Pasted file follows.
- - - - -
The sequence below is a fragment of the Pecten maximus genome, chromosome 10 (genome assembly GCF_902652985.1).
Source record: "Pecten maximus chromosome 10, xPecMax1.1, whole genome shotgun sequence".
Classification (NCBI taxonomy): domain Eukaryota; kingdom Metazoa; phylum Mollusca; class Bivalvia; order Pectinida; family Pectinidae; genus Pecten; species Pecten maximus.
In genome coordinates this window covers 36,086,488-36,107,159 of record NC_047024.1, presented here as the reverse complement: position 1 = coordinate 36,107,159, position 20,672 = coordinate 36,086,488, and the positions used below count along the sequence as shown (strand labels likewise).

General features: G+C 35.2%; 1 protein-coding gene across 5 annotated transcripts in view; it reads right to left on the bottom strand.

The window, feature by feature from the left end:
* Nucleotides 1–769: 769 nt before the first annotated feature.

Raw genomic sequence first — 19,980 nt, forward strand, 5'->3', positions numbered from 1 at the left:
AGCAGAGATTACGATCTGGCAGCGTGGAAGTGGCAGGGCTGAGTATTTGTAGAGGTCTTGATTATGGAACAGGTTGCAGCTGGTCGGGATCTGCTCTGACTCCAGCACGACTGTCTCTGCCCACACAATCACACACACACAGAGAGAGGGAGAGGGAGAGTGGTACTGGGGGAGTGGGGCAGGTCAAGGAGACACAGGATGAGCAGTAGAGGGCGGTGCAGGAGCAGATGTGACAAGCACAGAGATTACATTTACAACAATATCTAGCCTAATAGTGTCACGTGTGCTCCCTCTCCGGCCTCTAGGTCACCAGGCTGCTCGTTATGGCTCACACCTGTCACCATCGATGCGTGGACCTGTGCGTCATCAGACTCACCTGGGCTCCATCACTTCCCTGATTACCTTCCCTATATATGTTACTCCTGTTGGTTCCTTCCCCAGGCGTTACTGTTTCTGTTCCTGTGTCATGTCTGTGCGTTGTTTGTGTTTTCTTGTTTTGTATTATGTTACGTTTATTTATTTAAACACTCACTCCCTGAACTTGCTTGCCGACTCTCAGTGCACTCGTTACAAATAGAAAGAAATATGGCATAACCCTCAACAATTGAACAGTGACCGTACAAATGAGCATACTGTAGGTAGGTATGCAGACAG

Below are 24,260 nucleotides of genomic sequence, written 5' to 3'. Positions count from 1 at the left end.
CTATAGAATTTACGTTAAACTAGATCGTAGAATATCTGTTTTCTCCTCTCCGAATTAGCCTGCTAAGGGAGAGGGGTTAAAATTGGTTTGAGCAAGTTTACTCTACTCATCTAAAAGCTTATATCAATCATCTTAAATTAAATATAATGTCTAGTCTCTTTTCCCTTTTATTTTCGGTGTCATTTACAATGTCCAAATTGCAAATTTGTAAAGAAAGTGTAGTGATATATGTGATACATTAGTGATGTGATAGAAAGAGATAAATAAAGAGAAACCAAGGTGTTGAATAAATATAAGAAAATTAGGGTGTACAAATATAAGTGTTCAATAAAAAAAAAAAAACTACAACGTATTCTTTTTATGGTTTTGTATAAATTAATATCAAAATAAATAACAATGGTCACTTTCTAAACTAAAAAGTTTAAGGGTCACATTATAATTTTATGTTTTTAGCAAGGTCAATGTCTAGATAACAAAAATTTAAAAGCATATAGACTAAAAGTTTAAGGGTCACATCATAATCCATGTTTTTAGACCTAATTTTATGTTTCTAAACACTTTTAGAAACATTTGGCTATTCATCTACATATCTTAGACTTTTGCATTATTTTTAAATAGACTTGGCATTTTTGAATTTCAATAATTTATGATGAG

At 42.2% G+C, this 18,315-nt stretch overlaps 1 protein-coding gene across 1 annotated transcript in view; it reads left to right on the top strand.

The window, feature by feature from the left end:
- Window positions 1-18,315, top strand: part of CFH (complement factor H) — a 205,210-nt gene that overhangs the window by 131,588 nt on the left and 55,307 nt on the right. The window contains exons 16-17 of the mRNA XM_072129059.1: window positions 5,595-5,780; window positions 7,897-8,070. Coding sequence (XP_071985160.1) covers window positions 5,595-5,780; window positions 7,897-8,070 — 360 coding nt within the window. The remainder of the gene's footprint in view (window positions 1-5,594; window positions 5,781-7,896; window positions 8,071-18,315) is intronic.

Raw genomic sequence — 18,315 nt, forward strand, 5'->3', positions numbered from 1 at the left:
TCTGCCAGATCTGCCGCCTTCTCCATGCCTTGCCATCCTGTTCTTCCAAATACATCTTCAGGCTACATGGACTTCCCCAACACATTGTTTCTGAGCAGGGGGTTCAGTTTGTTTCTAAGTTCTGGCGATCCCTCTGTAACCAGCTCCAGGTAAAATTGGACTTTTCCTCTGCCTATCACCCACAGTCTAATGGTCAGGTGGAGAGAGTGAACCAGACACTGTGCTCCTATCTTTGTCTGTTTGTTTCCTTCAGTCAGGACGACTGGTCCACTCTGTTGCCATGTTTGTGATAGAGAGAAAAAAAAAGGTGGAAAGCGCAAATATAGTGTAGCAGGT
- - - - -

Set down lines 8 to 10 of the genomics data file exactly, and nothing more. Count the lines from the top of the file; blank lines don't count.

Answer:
Raw genomic sequence first — 19,980 nt, forward strand, 5'->3', positions numbered from 1 at the left:
AGCAGAGATTACGATCTGGCAGCGTGGAAGTGGCAGGGCTGAGTATTTGTAGAGGTCTTGATTATGGAACAGGTTGCAGCTGGTCGGGATCTGCTCTGACTCCAGCACGACTGTCTCTGCCCACACAATCACACACACACAGAGAGAGGGAGAGGGAGAGTGGTACTGGGGGAGTGGGGCAGGTCAAGGAGACACAGGATGAGCAGTAGAGGGCGGTGCAGGAGCAGATGTGACAAGCACAGAGATTACATTTACAACAATATCTAGCCTAATAGTGTCACGTGTGCTCCCTCTCCGGCCTCTAGGTCACCAGGCTGCTCGTTATGGCTCACACCTGTCACCATCGATGCGTGGACCTGTGCGTCATCAGACTCACCTGGGCTCCATCACTTCCCTGATTACCTTCCCTATATATGTTACTCCTGTTGGTTCCTTCCCCAGGCGTTACTGTTTCTGTTCCTGTGTCATGTCTGTGCGTTGTTTGTGTTTTCTTGTTTTGTATTATGTTACGTTTATTTATTTAAACACTCACTCCCTGAACTTGCTTGCCGACTCTCAGTGCACTCGTTACAAATAGAAAGAAATATGGCATAACCCTCAACAATTGAACAGTGACCGTACAAATGAGCATACTGTAGGTAGGTATGCAGACAG

Below are 24,260 nucleotides of genomic sequence, written 5' to 3'. Positions count from 1 at the left end.